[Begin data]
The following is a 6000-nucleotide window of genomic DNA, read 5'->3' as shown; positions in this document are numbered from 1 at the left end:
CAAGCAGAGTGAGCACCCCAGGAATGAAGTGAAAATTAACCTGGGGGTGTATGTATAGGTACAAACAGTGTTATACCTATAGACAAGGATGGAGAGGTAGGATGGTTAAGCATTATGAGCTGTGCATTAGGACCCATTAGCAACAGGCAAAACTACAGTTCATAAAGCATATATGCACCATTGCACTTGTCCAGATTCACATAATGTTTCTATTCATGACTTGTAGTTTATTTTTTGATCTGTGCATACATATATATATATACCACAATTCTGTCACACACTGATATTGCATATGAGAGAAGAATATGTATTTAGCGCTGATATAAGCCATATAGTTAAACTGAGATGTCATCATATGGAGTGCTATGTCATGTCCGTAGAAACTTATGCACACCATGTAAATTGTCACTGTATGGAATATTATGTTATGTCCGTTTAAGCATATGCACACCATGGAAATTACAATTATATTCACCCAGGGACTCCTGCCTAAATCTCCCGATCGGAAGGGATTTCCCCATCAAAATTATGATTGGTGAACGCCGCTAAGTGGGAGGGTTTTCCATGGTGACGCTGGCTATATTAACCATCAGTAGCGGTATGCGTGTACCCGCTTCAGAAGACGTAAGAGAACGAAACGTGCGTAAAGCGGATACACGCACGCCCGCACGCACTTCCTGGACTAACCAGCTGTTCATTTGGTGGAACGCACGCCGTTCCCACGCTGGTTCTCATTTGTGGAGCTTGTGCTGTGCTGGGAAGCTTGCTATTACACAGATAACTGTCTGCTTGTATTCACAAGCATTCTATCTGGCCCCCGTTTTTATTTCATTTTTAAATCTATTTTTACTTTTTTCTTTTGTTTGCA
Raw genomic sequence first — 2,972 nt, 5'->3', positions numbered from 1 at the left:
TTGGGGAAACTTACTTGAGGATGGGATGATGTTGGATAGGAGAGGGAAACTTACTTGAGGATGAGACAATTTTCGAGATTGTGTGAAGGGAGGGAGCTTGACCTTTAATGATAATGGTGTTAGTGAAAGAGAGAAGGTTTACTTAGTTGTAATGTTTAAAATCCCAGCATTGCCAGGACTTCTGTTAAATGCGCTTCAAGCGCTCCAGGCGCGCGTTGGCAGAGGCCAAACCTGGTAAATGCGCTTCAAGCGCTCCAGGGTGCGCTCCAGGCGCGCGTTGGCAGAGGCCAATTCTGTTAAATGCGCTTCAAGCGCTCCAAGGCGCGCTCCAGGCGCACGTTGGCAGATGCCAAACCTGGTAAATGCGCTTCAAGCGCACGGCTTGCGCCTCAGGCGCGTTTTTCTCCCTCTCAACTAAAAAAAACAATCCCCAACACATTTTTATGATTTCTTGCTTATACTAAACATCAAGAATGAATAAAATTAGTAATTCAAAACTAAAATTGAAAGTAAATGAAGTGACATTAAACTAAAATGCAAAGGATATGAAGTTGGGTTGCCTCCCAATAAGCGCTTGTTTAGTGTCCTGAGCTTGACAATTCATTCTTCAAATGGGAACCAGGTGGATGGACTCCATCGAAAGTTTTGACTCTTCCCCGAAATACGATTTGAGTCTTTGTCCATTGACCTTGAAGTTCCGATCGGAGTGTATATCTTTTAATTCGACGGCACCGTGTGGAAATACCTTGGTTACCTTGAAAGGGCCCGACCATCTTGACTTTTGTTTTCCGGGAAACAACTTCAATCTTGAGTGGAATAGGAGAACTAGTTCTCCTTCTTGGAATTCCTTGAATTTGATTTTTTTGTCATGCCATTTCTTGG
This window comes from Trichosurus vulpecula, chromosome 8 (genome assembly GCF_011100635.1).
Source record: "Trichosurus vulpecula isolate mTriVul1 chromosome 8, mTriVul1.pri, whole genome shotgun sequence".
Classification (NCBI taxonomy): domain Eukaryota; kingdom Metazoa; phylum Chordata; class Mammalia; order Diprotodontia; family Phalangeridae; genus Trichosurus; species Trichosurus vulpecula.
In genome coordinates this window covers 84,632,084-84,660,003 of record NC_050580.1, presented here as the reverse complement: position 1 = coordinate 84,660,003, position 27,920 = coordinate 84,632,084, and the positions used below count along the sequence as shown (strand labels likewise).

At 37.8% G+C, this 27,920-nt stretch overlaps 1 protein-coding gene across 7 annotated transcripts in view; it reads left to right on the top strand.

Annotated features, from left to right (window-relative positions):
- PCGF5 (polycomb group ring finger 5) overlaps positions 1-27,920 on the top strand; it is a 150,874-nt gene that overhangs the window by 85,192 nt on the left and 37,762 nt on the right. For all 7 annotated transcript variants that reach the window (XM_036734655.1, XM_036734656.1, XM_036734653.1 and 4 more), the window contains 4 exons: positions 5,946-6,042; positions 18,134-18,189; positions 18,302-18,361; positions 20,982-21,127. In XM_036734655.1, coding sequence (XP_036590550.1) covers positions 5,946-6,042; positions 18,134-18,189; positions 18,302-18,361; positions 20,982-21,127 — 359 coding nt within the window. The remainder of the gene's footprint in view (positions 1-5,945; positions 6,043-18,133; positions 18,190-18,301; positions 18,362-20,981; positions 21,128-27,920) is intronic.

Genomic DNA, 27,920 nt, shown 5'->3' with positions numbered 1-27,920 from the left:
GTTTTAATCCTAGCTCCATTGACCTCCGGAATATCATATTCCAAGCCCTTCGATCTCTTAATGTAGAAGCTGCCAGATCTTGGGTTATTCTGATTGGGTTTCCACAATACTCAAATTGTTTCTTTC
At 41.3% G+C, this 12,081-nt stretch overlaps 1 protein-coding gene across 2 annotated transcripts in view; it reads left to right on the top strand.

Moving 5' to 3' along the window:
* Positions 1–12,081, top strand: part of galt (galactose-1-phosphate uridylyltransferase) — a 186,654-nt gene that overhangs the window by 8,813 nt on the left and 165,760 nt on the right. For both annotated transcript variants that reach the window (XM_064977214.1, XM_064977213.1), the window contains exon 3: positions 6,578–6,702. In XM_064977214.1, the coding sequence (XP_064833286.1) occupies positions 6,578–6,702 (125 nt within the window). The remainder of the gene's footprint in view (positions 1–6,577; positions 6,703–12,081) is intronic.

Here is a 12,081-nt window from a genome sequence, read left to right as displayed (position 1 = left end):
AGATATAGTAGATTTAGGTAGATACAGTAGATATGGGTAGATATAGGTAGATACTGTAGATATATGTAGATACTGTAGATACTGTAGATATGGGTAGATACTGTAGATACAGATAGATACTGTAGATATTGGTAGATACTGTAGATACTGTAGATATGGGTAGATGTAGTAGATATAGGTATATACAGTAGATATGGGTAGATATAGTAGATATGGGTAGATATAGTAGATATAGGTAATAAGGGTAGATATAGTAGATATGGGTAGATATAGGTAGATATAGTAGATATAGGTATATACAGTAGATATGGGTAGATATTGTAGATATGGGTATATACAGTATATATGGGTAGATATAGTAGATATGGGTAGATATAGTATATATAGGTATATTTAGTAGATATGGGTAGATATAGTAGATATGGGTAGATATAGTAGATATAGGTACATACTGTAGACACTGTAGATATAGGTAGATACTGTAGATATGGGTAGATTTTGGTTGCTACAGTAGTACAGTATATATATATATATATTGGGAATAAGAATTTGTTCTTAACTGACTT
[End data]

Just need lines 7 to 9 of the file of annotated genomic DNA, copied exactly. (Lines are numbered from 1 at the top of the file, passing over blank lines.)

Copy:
Classification (NCBI taxonomy): domain Eukaryota; kingdom Metazoa; phylum Chordata; class Mammalia; order Diprotodontia; family Phalangeridae; genus Trichosurus; species Trichosurus vulpecula.
In genome coordinates this window covers 84,632,084-84,660,003 of record NC_050580.1, presented here as the reverse complement: position 1 = coordinate 84,660,003, position 27,920 = coordinate 84,632,084, and the positions used below count along the sequence as shown (strand labels likewise).

At 37.8% G+C, this 27,920-nt stretch overlaps 1 protein-coding gene across 7 annotated transcripts in view; it reads left to right on the top strand.